CANADA STOCKS-TSX falls to 15-week low as oil price slump drags

(Adds details, updates prices)

* TSX falls 128.39 points, or 0.98 percent, to 12,914.44

* All of the TSX’s 10 main groups lose ground

TORONTO, Dec 8 (Reuters) - Canada’s main stock index hit a more than 15-week low on Tuesday as crude oil prices fell to their lowest since 2009, leading to broad retreats in the resource-linked market.

The biggest weight on the index were the major banks, which last week all reported a rise in bad loans in the energy sector from a year earlier. Investors worried that this could turn into more writedowns and losses.

Royal Bank of Canada fell 1.5 percent to C$74.28, and Toronto-Dominion Bank declined 1.2 percent to C$53.42. Insurer Manulife Financial Corp lost 1.7 percent to C$21.46.

At 10:08 a.m. EST (1508 GMT), the Toronto Stock Exchange’s S&P/TSX composite index was down 128.39 points, or 0.98 percent, at 12,914.44, its weakest since Aug. 24.

That August low came in the midst of a global market rout that pulled Chinese stocks down 9 percent and sent commodity prices tumbling. The S&P/TSX has been under 13,000 points only once since then and before that not since October 2013.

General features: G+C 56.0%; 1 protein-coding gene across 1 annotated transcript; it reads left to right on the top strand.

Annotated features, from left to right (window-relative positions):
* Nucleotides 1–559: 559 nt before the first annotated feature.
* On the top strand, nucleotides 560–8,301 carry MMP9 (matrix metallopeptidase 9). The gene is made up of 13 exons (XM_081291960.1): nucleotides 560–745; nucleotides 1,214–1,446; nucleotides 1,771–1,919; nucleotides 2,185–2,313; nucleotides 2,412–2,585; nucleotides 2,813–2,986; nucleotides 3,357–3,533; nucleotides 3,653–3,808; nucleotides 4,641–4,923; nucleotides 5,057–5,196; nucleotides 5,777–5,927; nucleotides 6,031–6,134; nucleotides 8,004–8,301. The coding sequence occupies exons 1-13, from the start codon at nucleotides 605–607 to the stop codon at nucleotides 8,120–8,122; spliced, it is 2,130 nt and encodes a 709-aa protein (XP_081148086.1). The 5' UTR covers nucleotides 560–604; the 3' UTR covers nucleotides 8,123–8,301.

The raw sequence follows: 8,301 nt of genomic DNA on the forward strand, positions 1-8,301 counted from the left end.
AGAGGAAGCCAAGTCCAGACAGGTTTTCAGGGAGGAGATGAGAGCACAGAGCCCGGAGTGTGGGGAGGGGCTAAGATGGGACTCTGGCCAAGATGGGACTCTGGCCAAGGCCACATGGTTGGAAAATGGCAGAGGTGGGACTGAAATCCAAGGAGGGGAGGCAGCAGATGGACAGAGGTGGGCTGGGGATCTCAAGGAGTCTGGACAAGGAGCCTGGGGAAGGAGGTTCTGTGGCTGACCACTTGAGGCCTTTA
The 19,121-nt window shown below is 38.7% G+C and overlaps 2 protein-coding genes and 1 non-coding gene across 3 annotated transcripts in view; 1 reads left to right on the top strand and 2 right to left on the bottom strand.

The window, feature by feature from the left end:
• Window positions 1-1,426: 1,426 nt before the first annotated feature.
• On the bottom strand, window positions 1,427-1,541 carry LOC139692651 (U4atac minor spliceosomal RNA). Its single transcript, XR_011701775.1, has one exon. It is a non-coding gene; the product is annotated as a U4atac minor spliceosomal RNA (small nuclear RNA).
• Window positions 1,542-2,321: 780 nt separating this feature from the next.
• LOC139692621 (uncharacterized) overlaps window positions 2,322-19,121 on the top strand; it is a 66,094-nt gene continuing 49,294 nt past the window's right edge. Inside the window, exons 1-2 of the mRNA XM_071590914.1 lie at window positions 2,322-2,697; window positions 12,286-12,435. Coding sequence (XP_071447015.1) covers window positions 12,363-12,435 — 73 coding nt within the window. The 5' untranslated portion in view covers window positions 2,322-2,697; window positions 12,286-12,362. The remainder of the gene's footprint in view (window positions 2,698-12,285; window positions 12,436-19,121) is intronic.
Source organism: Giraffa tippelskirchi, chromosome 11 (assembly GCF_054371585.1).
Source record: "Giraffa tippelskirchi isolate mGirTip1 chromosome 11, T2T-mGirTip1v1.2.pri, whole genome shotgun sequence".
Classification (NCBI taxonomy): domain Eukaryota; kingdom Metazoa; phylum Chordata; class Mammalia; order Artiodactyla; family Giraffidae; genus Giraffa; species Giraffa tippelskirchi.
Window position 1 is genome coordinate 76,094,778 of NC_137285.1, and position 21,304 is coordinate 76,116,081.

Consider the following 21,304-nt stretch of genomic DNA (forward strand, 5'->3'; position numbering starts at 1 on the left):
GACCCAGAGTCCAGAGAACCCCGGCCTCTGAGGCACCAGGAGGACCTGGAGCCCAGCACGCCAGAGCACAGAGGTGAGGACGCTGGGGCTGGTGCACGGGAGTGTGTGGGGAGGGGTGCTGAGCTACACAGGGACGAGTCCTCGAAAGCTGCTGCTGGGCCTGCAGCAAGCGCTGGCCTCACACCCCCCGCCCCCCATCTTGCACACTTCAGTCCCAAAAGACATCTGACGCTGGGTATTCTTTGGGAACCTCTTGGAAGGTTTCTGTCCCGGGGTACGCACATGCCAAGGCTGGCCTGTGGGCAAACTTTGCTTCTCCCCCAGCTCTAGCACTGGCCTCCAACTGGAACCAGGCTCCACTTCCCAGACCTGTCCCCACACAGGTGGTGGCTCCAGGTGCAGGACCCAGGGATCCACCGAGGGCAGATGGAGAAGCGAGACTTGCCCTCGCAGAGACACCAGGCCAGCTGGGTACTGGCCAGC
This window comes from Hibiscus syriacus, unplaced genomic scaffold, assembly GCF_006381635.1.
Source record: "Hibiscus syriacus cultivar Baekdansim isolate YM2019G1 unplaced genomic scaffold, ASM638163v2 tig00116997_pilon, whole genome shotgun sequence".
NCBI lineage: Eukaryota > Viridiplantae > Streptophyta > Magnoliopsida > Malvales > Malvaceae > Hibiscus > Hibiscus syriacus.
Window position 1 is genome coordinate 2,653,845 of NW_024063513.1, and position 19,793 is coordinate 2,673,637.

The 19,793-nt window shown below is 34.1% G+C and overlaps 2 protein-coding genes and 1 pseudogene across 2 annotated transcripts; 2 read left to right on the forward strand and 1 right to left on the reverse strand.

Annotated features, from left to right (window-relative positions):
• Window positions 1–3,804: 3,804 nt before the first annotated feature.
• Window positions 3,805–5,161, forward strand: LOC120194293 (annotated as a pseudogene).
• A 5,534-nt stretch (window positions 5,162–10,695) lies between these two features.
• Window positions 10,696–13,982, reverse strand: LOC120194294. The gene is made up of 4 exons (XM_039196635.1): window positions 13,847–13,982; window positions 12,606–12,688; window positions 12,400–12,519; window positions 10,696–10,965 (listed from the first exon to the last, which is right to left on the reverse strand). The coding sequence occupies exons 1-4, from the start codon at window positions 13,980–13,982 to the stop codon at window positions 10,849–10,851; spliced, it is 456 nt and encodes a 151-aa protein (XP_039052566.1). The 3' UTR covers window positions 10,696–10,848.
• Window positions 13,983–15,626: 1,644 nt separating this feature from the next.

All 10 main sectors lost ground on Tuesday. Five stocks declined for every gainer, and 46 set 52-week lows.

The energy group retreated 0.5 percent, while financials lost 1.2 percent, and the industrials group fell 2.1 percent.

Canadian Pacific Railway Ltd declined 4 percent to C$169.10 after it revised its bid for Norfolk Southern Corp and was promptly rejected again.

Rival Canadian National Railway Co fell 1.5 percent to C$72.87.

Valeant Pharmaceuticals International Inc added 0.6 percent. Reuters reported that the company was seeking potential buyers for its specialty contact lens manufacturing division, according to two sources.

Earlier on Tuesday, U.S. crude oil fell below $37 per barrel and Brent below $40 for the first time since early 2009 on fears that the world was running out of storage capacity as a global glut intensifies. (Reporting by Alastair Sharp; Editing by Lisa Von Ahn)